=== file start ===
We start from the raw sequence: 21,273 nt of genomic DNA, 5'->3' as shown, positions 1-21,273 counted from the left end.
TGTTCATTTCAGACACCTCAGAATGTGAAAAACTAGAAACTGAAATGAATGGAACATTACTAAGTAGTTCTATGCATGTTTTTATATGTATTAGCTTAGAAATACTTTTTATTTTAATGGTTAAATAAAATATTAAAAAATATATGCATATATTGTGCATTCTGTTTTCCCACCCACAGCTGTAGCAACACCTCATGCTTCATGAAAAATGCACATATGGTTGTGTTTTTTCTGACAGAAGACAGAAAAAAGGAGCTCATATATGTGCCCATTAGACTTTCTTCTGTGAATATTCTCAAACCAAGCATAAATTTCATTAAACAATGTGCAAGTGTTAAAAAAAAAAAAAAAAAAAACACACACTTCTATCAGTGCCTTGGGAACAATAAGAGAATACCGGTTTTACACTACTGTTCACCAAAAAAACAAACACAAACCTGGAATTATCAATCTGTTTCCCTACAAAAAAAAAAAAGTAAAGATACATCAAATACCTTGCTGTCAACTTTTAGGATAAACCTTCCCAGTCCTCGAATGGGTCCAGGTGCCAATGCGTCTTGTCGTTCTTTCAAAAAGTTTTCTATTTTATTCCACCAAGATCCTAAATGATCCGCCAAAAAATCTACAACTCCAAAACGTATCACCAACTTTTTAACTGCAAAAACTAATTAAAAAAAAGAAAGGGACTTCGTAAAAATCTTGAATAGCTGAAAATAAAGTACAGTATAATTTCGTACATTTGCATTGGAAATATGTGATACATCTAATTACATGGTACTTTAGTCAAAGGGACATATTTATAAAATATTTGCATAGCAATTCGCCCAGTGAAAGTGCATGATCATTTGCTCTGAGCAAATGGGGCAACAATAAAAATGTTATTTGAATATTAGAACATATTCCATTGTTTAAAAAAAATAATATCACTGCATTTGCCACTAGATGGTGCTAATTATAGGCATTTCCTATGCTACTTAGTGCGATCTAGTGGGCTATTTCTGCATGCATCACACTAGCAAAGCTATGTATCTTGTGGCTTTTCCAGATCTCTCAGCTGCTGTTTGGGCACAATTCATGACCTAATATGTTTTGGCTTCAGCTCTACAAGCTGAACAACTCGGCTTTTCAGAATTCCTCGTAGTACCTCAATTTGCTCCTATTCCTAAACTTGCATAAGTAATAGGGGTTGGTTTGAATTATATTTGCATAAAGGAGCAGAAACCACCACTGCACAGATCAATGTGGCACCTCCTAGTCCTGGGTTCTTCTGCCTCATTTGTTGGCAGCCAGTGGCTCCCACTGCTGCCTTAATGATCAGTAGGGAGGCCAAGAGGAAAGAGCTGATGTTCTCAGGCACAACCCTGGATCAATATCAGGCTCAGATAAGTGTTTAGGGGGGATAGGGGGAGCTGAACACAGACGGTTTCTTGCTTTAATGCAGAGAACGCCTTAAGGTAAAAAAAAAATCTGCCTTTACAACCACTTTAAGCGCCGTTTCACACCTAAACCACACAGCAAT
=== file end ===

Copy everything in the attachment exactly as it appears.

We start from the raw sequence: 21,273 nt of genomic DNA, 5'->3' as shown, positions 1-21,273 counted from the left end.
TGTTCATTTCAGACACCTCAGAATGTGAAAAACTAGAAACTGAAATGAATGGAACATTACTAAGTAGTTCTATGCATGTTTTTATATGTATTAGCTTAGAAATACTTTTTATTTTAATGGTTAAATAAAATATTAAAAAATATATGCATATATTGTGCATTCTGTTTTCCCACCCACAGCTGTAGCAACACCTCATGCTTCATGAAAAATGCACATATGGTTGTGTTTTTTCTGACAGAAGACAGAAAAAAGGAGCTCATATATGTGCCCATTAGACTTTCTTCTGTGAATATTCTCAAACCAAGCATAAATTTCATTAAACAATGTGCAAGTGTTAAAAAAAAAAAAAAAAAAAACACACACTTCTATCAGTGCCTTGGGAACAATAAGAGAATACCGGTTTTACACTACTGTTCACCAAAAAAACAAACACAAACCTGGAATTATCAATCTGTTTCCCTACAAAAAAAAAAAAGTAAAGATACATCAAATACCTTGCTGTCAACTTTTAGGATAAACCTTCCCAGTCCTCGAATGGGTCCAGGTGCCAATGCGTCTTGTCGTTCTTTCAAAAAGTTTTCTATTTTATTCCACCAAGATCCTAAATGATCCGCCAAAAAATCTACAACTCCAAAACGTATCACCAACTTTTTAACTGCAAAAACTAATTAAAAAAAAGAAAGGGACTTCGTAAAAATCTTGAATAGCTGAAAATAAAGTACAGTATAATTTCGTACATTTGCATTGGAAATATGTGATACATCTAATTACATGGTACTTTAGTCAAAGGGACATATTTATAAAATATTTGCATAGCAATTCGCCCAGTGAAAGTGCATGATCATTTGCTCTGAGCAAATGGGGCAACAATAAAAATGTTATTTGAATATTAGAACATATTCCATTGTTTAAAAAAAATAATATCACTGCATTTGCCACTAGATGGTGCTAATTATAGGCATTTCCTATGCTACTTAGTGCGATCTAGTGGGCTATTTCTGCATGCATCACACTAGCAAAGCTATGTATCTTGTGGCTTTTCCAGATCTCTCAGCTGCTGTTTGGGCACAATTCATGACCTAATATGTTTTGGCTTCAGCTCTACAAGCTGAACAACTCGGCTTTTCAGAATTCCTCGTAGTACCTCAATTTGCTCCTATTCCTAAACTTGCATAAGTAATAGGGGTTGGTTTGAATTATATTTGCATAAAGGAGCAGAAACCACCACTGCACAGATCAATGTGGCACCTCCTAGTCCTGGGTTCTTCTGCCTCATTTGTTGGCAGCCAGTGGCTCCCACTGCTGCCTTAATGATCAGTAGGGAGGCCAAGAGGAAAGAGCTGATGTTCTCAGGCACAACCCTGGATCAATATCAGGCTCAGATAAGTGTTTAGGGGGGATAGGGGGAGCTGAACACAGACGGTTTCTTGCTTTAATGCAGAGAACGCCTTAAGGTAAAAAAAAAATCTGCCTTTACAACCACTTTAAGCGCCGTTTCACACCTAAACCACACAGCAAT